Kwoun Sun-tae comes into the last round of play with 35 games under his belt and a record of 22-7-6. After returning from Sangju Sangmu in 2012 to play behind Choi Eun-seung, his fate with the club was in question as he wasn't on the same form as before. Choi retired midway through the season in 2014 giving all duties to Sun Tae, leaving high expectations of the 2006 Asian Champions League winning goalie. He filled those shoes again winning back to back titles with Jeonbuk, ending all rumors of a trade. See some of his best from 2015 HERE.

By John Emanuelson – @emanus7

Surprisingly, the K-League United's inaugural MVP is Adriano of FC Seoul. I say it's a bit of surprise because he only played for about half the season with FC Seoul after falling out with Daejeon.  Nonetheless, even though the K-League itself will most likely pick a different MVP for the 2015 season, I actually think this is a great choice and he deserves the league MVP as well.

League Record Before Adriano Joined
Before Adriano joined, Seoul's attack was a mess. In 23 games that Seoul played, they only scored 26 goals (1.13 goals a game). Out of a possible 69 points available, Seoul only collected 35, good enough for 51% success rate. There was no zip to the attack and it often looked as though Seoul would not score.  It felt as though that outside of Park Chu-young, no one else would step up and score goals.  Still, even Park had his difficulties, having to adjust to playing football after a four year sabbatical of traveling around the world. Without him, FC Seoul would probably still be struggling for league position in the middle of the pack and may not have even qualified for the championship round.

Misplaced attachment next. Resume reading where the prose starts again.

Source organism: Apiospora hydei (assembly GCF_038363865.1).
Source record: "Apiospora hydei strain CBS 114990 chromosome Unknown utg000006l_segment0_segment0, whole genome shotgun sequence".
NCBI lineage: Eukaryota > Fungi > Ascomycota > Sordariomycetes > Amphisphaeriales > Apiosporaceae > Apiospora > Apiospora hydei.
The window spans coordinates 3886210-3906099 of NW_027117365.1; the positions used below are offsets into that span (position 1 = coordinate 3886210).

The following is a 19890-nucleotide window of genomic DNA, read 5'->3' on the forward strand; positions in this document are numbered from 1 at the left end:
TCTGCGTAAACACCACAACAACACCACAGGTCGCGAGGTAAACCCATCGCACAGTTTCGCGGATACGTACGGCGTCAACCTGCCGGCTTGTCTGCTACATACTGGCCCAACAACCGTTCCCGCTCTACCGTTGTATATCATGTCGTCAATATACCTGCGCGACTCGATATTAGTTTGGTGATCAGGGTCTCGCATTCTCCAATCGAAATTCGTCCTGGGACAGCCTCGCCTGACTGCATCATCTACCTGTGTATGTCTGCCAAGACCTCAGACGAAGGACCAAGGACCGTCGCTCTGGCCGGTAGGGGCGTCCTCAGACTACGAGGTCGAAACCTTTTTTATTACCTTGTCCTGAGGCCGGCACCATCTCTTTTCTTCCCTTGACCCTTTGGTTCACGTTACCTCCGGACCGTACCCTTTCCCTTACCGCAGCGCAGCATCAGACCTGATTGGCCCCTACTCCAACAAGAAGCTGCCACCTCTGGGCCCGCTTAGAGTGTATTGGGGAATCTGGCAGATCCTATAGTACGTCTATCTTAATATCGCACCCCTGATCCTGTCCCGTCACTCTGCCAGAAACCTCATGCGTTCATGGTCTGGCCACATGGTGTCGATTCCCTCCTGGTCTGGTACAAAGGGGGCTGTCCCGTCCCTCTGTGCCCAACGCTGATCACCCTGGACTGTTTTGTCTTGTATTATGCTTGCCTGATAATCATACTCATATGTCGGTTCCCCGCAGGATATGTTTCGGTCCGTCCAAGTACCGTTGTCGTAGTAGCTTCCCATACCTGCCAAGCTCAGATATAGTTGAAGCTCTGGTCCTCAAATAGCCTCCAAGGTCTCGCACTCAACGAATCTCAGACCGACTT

League Record After Adriano Joined
Since joining, Seoul's attacks has improved dramatically.  They have scored 23 goals in 13 games (1.8 goals per game) and have captured 26 out of 39 points, collecting a much more respectable 67% of what was available. Of course, there are many factors that have contributed to that such as an uptick in Molina's form and set-piece delivery, Takahagi improving, and Seoul's overall play improving.

However, someone has to score goals and Adriano does that. He has 10 goals in 13 games, and he was responsible for scoring the winners in the final 5 minutes against Jeonnam, Seongnam, and the winner in the FA Cup final versus Incheon. In short, his presence has made a difference for Seoul because they now play with a bit more confidence and it has galvanized their end-of-season charge up the table, capture of the FA Cup, and qualification for the ACL.  


  1. I have a feeling Joo Min-Kyu will be a one season wonder. No doubt he is better than what he showed at Goyang but it seems like he was at the right place at the right time. I think an overseas move would be bad (unless he thinks this could be his only time to cash in) and he should make a move into the first division to show it isnt a fluke.

    1. At the very least it'd be nice to see him in Classic next season. Nearly every team could use an upgrade at striker and he's likely to be a desirable target since he doesn't take up an international roster spot. However, if he's decided to leave and there are indeed foreign teams (mainly just China and Qatar) interested, I'm not sure too many K-League teams would win a bidding war. Either way, it'll definitely be interesting to see how he follows up this performance next season.

  2. The thing I like about Joo is that he's a rare commodity in Kleague, a penalty box striker. Give him a chance from ten yards and he will put it away. He doesn't overelaborate. He could definitely do a job for someone like Pohang or Suwon or even Jeonbuk as a LDK replacement.

  3. I thought Lopes might have faired better in the votes. 22 goal contributions in his first season is impressive. Also I thought Wanderson was ST?

  4. From what I understand Wanderson is a defender that Daejeon stuck up front. His scoring record suggests he better be a defender!

  5. 6 goals in 15 games is a bad record? Its very good for a team like Daejeon. I think in Brazil he was a very offensive full-back, but here he played as an offensive player.

  6. Don't understand why Berry is first...

    1. He had a strong season, but he's also quite popular and got a lot of votes from folks on Twitter and Facebook.